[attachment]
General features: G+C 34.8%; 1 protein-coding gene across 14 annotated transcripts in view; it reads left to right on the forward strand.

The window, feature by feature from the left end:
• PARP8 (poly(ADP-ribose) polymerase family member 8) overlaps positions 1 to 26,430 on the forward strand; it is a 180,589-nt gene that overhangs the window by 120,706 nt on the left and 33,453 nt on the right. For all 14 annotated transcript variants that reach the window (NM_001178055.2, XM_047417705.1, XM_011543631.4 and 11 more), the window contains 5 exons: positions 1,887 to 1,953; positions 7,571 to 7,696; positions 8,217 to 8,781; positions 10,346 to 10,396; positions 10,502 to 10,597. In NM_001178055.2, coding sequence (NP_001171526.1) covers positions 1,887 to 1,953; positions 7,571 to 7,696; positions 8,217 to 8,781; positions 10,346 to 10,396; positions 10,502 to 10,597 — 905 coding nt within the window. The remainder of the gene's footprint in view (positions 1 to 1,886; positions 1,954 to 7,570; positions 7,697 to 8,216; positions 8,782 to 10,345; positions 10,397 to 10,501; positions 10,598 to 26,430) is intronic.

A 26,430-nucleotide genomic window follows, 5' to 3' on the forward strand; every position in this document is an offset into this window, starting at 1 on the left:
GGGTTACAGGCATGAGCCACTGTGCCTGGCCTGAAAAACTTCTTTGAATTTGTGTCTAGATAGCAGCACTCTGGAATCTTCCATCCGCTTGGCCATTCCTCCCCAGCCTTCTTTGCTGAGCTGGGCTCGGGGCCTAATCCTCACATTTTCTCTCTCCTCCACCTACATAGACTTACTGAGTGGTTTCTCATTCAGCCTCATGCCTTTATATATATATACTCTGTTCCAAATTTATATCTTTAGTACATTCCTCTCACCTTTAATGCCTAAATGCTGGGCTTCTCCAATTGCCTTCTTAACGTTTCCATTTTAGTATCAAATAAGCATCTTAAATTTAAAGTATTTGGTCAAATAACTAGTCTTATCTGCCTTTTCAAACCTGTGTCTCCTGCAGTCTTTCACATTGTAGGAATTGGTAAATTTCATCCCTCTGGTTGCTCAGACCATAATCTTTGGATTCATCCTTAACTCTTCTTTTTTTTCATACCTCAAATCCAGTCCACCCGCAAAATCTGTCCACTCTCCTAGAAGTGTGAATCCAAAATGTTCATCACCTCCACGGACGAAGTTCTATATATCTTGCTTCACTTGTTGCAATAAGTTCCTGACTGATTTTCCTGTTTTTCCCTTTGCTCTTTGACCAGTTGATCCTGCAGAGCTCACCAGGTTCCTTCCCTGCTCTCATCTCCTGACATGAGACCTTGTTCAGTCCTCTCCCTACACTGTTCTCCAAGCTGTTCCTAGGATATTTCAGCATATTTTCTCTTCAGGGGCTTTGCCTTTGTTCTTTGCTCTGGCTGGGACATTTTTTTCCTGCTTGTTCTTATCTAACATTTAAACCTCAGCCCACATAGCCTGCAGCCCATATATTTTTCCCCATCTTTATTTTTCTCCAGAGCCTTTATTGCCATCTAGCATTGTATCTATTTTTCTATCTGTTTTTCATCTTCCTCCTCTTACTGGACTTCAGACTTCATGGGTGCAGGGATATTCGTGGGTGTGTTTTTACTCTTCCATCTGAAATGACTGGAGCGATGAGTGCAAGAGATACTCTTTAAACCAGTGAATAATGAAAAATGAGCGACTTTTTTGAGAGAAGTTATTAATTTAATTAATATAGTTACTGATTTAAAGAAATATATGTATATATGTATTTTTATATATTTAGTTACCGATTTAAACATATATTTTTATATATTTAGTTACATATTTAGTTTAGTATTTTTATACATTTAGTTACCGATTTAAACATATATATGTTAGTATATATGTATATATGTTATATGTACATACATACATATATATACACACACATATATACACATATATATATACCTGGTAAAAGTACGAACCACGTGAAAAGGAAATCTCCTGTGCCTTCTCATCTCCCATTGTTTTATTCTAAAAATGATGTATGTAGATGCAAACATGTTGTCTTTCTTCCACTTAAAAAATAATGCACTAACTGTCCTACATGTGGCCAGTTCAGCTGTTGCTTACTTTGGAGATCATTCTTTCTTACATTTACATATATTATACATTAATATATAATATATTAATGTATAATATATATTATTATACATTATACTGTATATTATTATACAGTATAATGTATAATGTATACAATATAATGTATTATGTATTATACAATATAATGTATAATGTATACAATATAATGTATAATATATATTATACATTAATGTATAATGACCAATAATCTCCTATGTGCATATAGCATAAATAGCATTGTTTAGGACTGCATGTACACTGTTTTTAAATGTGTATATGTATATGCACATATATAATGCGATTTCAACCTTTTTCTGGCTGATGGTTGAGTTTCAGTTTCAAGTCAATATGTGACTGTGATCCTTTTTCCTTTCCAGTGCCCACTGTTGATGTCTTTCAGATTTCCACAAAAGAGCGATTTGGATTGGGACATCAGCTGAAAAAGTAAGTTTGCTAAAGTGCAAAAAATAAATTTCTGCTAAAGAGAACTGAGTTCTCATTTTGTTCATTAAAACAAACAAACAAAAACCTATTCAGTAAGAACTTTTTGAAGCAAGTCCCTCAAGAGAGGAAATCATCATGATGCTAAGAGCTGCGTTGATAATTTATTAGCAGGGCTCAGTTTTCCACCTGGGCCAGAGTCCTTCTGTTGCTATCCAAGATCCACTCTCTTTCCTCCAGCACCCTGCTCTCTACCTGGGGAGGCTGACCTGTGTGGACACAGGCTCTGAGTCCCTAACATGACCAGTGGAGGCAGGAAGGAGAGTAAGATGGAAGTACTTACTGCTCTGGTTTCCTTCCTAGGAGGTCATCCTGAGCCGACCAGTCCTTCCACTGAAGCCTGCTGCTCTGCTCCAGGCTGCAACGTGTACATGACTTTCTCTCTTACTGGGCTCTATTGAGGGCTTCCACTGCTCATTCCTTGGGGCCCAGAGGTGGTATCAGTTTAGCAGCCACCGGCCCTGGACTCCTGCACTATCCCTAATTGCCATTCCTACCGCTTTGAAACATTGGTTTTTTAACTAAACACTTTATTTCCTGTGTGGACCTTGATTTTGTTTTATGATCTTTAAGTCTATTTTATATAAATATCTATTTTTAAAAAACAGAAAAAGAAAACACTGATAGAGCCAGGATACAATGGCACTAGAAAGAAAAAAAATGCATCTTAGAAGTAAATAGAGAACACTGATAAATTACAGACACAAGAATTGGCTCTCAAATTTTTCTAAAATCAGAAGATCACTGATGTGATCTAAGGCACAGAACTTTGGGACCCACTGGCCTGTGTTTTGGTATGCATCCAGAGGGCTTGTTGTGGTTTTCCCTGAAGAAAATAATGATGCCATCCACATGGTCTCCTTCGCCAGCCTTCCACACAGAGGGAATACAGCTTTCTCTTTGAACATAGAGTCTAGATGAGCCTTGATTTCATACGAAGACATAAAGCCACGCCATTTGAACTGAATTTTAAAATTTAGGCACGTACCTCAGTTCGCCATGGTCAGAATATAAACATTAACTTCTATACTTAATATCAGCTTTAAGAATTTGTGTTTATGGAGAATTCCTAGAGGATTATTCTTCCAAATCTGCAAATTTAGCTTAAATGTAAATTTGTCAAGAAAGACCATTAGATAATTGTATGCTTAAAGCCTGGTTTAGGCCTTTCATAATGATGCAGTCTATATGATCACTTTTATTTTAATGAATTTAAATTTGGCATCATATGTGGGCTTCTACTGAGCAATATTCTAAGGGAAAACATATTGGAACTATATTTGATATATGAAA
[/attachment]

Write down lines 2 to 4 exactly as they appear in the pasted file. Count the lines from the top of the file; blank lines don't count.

The window, feature by feature from the left end:
• PARP8 (poly(ADP-ribose) polymerase family member 8) overlaps positions 1 to 26,430 on the forward strand; it is a 180,589-nt gene that overhangs the window by 120,706 nt on the left and 33,453 nt on the right. For all 14 annotated transcript variants that reach the window (NM_001178055.2, XM_047417705.1, XM_011543631.4 and 11 more), the window contains 5 exons: positions 1,887 to 1,953; positions 7,571 to 7,696; positions 8,217 to 8,781; positions 10,346 to 10,396; positions 10,502 to 10,597. In NM_001178055.2, coding sequence (NP_001171526.1) covers positions 1,887 to 1,953; positions 7,571 to 7,696; positions 8,217 to 8,781; positions 10,346 to 10,396; positions 10,502 to 10,597 — 905 coding nt within the window. The remainder of the gene's footprint in view (positions 1 to 1,886; positions 1,954 to 7,570; positions 7,697 to 8,216; positions 8,782 to 10,345; positions 10,397 to 10,501; positions 10,598 to 26,430) is intronic.

A 26,430-nucleotide genomic window follows, 5' to 3' on the forward strand; every position in this document is an offset into this window, starting at 1 on the left: